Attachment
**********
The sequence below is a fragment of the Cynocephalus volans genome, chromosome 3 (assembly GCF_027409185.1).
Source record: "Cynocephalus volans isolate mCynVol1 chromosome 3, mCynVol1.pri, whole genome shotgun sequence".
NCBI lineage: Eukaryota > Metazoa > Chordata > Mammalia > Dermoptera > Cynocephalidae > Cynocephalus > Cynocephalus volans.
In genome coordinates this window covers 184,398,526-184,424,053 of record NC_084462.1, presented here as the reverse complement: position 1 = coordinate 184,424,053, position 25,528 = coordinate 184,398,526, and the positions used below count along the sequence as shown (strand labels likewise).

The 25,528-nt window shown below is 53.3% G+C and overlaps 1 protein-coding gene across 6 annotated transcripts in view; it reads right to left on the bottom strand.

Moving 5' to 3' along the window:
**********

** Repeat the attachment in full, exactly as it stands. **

The sequence below is a fragment of the Cynocephalus volans genome, chromosome 3 (assembly GCF_027409185.1).
Source record: "Cynocephalus volans isolate mCynVol1 chromosome 3, mCynVol1.pri, whole genome shotgun sequence".
NCBI lineage: Eukaryota > Metazoa > Chordata > Mammalia > Dermoptera > Cynocephalidae > Cynocephalus > Cynocephalus volans.
In genome coordinates this window covers 184,398,526-184,424,053 of record NC_084462.1, presented here as the reverse complement: position 1 = coordinate 184,424,053, position 25,528 = coordinate 184,398,526, and the positions used below count along the sequence as shown (strand labels likewise).

The 25,528-nt window shown below is 53.3% G+C and overlaps 1 protein-coding gene across 6 annotated transcripts in view; it reads right to left on the bottom strand.

Moving 5' to 3' along the window: